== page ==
Statutory guidance published two weeks ago by the Legal Services Board, which oversees the regulation of lawyers in England and Wales, will require law firms and barristers’ chamabers to reveal information about the diversity and socioeconomic background of their staff.
In general, the legal profession does not have a high reputation for diversity, especially at senior levels. The LSB hopes that imbalances will be addressed by insisting on openness and transparency.
Firms have until early 2012 to explain how they will implement the guidance, and until December 2012 to publish data on their websites. The board will collate this information and present a picture of the legal profession in the UK as a whole.
Staff will be invited to complete voluntary questionnaires on disability, gender, sexual orientation, race, religion and their socioeconomic backgrounds, although religion and sexual orientation will not be subject to public disclosure to protect individuals’ right to privacy.
There are already signs that the UK’s biggest firms are not simply paying lip service to the new rules.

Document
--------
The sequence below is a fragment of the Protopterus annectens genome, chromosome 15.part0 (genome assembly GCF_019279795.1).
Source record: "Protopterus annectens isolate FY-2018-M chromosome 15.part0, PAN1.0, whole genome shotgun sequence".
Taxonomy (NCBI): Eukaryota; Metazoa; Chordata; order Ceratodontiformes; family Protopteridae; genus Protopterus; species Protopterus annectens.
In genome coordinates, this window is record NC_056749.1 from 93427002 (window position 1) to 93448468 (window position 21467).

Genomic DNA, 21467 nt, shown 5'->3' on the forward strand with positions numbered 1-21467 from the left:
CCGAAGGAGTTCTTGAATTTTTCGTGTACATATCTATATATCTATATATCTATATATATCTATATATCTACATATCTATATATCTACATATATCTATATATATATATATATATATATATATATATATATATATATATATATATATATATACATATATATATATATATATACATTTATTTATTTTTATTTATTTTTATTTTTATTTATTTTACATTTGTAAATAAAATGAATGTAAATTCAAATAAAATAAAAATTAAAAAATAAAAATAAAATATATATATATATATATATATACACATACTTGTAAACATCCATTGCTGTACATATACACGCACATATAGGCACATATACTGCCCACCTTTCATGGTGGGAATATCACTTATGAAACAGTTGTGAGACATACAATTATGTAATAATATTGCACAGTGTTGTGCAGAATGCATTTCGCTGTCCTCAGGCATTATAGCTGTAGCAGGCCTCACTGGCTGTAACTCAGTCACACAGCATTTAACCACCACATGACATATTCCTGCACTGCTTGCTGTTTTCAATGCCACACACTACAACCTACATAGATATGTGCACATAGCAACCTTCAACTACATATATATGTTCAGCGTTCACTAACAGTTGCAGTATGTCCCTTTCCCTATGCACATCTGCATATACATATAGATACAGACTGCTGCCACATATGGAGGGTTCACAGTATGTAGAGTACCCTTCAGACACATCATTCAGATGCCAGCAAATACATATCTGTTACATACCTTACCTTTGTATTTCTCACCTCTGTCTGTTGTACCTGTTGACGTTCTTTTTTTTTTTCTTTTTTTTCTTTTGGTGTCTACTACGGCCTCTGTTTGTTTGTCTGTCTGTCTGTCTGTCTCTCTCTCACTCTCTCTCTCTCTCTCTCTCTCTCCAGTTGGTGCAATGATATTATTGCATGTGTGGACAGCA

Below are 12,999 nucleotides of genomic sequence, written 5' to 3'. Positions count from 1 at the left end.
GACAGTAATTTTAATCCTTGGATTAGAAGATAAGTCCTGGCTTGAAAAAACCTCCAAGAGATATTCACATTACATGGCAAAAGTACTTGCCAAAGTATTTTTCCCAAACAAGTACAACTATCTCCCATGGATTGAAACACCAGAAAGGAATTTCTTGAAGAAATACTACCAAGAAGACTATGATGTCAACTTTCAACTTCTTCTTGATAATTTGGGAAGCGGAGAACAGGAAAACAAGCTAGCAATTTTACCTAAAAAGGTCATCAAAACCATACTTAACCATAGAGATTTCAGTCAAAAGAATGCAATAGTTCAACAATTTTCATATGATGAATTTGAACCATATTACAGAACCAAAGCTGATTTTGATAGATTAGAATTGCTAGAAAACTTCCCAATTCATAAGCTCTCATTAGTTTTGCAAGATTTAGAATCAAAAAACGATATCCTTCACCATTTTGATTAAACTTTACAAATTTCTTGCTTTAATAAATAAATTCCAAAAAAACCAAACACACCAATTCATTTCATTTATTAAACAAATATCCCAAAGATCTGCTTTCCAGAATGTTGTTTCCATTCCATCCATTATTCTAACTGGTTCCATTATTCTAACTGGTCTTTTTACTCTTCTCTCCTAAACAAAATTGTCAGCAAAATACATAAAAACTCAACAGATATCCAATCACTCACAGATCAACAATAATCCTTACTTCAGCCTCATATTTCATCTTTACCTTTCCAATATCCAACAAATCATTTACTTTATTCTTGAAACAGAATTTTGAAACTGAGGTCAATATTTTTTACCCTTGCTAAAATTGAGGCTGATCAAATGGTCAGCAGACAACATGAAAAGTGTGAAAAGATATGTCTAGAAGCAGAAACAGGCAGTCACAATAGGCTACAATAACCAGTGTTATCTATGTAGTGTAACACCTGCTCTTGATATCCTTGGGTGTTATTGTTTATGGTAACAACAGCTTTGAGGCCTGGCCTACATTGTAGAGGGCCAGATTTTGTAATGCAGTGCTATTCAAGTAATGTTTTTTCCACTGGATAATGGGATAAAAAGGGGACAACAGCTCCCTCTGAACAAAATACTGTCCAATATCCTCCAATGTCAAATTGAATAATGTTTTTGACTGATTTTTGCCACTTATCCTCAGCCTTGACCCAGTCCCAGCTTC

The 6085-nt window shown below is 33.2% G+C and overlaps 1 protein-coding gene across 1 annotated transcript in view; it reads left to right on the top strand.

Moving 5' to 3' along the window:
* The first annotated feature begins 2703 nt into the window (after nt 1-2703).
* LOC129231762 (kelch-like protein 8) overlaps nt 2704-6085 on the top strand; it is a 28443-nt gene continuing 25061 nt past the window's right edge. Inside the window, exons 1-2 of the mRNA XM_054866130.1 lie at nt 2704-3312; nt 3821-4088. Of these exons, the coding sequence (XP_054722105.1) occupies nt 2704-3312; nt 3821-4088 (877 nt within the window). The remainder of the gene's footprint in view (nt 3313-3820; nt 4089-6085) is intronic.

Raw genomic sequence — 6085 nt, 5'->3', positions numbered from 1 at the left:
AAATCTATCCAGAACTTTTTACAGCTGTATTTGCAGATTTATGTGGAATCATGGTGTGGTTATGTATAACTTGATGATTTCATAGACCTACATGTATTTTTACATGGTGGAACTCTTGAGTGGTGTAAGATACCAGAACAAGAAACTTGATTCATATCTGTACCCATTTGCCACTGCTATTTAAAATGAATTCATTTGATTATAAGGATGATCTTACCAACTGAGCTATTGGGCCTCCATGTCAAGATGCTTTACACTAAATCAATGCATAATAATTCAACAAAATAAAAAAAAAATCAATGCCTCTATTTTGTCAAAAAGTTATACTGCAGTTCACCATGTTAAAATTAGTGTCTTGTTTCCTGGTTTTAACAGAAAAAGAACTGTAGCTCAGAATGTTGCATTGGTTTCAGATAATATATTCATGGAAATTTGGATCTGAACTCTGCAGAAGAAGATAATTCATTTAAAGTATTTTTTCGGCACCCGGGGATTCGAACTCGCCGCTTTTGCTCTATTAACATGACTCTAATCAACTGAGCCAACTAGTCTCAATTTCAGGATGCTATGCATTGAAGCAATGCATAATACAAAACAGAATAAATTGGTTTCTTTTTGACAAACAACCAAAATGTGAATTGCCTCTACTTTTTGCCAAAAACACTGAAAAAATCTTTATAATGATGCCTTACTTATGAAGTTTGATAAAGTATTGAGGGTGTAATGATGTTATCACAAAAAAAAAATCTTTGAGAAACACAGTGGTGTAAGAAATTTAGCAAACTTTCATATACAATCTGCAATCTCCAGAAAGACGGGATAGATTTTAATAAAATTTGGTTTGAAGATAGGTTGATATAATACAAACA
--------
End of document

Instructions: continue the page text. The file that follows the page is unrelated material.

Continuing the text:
Linklaters has become one of the first prominent UK law firms to publish comprehensive diversity data on its website, just days after the LSB’s announcement.
At Ashurst, Deborah Dalgleish has been appointed as the firm’s dedicated head of diversity. She was head of diversity and inclusion at Freshfields Bruckhaus Deringer, where she was an outspoken advocate for greater diversity in the legal profession.
In a recent article in The Lawyer magazine, Dalgleish said: “The legal sector suffers from some of the lowest levels of intergenerational social mobility, so this is a particularly pressing issue for the sector to address. All the evidence shows that greater diversity delivers more creativity and innovation, so for firms anything that can help ensure they identify all possible sources of talent is strategically important.”
Herbert Smith has named David Smith as its global head of diversity and inclusion. As director of workplace programmes at Stonewall, the gay lobbying group, Shields was responsible for launching the annual workplace equality index, now a key benchmark for measuring gay-friendly employers.
The new LSB reporting rules are in line with requirements for FTSE companies to meet gender diversity targets and for recruitment companies to present diverse shortlists. Disclosure and transparency have proven to be effective agents for change, and the new rules should be welcomed.